You’re stuck in a prospecting rut.
One of your colleagues mentions she uses Twitter to get her name before the public, and credits her tweets with bringing her two new clients in the last month. You’ve been wary about entering the Twitterverse because you’ve little experience with social media.
What should you talk about to gain clients and prove you’re an influencer? And what shouldn’t you tweet?
The financial industry is strictly regulated, so find out your firm’s policy before opening an account on Twitter, Facebook or LinkedIn. If you get the green light from compliance, use this rule to test your online content: if you’d get in trouble for saying it on television or when quoted in a newspaper, then you’ll get in trouble for saying it on social media.
To make sure you don’t run afoul of compliance:
Great tips on how to retire and still be active (include link)
If you’re over 65, you need to buy this annuity (include link)
Here’s an easy-to-read chart on how markets have performed over the last 50 years (include link)
It’s a good time to buy BB, even though our analyst says sell. He’s an idiot.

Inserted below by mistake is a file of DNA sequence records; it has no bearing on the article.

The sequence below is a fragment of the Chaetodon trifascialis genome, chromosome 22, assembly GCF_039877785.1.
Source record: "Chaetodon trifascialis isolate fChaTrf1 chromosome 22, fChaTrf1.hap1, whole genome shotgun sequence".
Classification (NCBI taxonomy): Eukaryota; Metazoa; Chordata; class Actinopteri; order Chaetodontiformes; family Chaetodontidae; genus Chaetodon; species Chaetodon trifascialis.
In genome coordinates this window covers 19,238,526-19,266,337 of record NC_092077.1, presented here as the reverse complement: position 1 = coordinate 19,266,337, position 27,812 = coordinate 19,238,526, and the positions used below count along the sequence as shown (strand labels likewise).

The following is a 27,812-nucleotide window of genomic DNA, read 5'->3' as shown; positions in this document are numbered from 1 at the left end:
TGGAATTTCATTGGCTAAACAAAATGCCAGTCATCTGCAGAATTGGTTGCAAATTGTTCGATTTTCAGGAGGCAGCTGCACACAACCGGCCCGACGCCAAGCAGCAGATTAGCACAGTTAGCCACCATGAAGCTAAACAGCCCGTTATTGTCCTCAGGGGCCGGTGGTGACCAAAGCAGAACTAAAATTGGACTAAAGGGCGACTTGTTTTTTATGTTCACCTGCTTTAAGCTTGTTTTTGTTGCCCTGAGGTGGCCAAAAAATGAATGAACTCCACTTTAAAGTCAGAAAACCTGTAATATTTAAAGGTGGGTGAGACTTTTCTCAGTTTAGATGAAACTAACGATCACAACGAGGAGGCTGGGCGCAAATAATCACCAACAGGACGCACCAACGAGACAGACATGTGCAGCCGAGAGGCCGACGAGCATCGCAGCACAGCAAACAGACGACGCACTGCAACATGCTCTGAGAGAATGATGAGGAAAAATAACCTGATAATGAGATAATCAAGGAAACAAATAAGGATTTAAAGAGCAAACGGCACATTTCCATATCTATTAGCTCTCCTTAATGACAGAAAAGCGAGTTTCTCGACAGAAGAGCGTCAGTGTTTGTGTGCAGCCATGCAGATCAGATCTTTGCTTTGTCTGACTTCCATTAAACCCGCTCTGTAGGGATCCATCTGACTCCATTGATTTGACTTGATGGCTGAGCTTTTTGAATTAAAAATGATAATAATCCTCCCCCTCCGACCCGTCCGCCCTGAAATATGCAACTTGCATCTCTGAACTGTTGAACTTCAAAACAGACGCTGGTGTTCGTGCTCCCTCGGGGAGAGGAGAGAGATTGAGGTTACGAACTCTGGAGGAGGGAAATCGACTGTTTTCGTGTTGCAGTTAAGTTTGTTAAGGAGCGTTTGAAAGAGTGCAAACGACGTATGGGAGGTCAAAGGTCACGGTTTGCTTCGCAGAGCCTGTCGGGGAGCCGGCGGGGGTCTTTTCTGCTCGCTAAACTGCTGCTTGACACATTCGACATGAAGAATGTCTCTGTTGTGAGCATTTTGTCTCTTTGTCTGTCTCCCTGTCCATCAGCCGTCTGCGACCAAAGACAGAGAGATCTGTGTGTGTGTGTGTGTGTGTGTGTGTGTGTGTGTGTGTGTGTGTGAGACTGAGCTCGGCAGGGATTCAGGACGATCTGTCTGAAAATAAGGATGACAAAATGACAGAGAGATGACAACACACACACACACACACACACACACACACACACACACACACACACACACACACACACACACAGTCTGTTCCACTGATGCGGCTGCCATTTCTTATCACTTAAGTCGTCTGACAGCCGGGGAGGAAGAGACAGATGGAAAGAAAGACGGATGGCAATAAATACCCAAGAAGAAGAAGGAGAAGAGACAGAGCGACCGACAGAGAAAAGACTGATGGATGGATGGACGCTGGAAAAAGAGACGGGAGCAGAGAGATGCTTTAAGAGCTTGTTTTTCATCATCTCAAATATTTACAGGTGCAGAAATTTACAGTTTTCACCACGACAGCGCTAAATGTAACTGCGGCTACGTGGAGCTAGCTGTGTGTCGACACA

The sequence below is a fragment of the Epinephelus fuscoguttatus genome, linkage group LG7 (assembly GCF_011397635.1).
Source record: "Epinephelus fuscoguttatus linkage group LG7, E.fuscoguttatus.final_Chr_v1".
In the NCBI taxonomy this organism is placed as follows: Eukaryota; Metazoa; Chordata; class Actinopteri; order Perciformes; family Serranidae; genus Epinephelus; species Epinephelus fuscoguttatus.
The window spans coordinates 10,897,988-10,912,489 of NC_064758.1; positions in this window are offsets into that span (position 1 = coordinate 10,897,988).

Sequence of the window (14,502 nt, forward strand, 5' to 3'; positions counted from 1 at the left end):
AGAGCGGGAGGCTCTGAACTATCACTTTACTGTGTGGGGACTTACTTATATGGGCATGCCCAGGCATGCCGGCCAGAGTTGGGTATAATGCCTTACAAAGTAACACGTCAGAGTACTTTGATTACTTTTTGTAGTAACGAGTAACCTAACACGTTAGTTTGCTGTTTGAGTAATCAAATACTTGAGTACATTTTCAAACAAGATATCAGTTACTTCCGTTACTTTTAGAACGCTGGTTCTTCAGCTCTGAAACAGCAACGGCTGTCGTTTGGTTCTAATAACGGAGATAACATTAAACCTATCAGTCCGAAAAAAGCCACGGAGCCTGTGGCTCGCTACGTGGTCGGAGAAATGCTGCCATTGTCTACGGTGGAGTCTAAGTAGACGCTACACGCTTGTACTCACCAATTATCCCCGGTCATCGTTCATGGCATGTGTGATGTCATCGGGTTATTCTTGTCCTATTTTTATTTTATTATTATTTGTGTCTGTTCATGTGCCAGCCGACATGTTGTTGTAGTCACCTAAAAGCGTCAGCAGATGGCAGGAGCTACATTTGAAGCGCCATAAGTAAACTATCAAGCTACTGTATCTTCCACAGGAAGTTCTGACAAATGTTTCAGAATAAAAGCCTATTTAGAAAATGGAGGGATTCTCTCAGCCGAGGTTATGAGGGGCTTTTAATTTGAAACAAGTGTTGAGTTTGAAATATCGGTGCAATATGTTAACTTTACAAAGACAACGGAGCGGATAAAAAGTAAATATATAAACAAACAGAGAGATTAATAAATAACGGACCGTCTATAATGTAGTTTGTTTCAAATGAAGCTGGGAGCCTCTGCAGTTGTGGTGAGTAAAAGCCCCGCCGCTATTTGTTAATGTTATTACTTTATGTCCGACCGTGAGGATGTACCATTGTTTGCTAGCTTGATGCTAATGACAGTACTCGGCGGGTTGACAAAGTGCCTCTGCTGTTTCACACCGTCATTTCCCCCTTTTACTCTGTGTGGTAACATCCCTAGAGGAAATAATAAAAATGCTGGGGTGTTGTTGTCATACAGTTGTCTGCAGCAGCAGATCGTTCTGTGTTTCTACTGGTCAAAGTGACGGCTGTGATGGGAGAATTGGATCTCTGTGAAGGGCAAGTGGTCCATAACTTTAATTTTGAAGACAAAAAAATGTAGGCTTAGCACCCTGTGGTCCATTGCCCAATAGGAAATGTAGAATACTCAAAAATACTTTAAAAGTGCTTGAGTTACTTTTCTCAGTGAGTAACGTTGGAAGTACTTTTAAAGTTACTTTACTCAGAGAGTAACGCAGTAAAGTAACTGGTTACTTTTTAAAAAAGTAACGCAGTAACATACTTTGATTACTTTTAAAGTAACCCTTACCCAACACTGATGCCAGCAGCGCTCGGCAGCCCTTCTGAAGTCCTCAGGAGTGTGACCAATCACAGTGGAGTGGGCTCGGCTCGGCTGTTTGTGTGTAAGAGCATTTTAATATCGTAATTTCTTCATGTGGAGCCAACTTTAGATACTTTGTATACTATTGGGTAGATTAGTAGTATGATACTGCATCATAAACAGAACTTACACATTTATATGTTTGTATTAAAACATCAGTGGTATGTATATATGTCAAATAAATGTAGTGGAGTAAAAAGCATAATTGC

Fantastic vacation spots around the world (include link)
Just picked up a new client that won the lottery, woo hoo!
Here are some tips to ensure you’re compliant.
- Know your firm’s social media policy and best practices, including if tweets or status updates require approval before posting.
- Don’t offer specific recommendations, endorsements or advice. Instead, give general insights about a particular topic.
- Archive everything—don’t delete posts unless you’re instructed to take something down. LinkedIn status updates tend to disappear after a week, so take screenshots of what you’ve written. Twitter and Facebook auto-archive your activity.
Your goal when tweeting is to interact, listen and participate with followers so you can be seen as an expert. Consider who you’re sharing the content with and how this fits into your marketing plan. For instance, social media is a great place to get feedback on your blogs, so include links to your posts.
And decide who else’s informative articles, checklists or slideshows you want to share. To find that content, Twitter allows you to sort people you follow into lists.
Then, ensure the content you share is relevant. If you’re targeting dentists send articles on how to de-stress, time management, and how to hire dental hygienists.
4 tweet tips
Follow people you want to talk to (e.g., potential clients, centres of influence).
Set up a bio with a picture and any disclaimers (“Tweets are my own” is commonly used by those who identify themselves as working for large organizations).
Be part of conversations and share only relevant information with your followers.
Go for quality, not quantity. Make sure each time you tweet, your followers learn something. Don’t tell the world you just found a parking spot.
Originally published in Advisor's Edge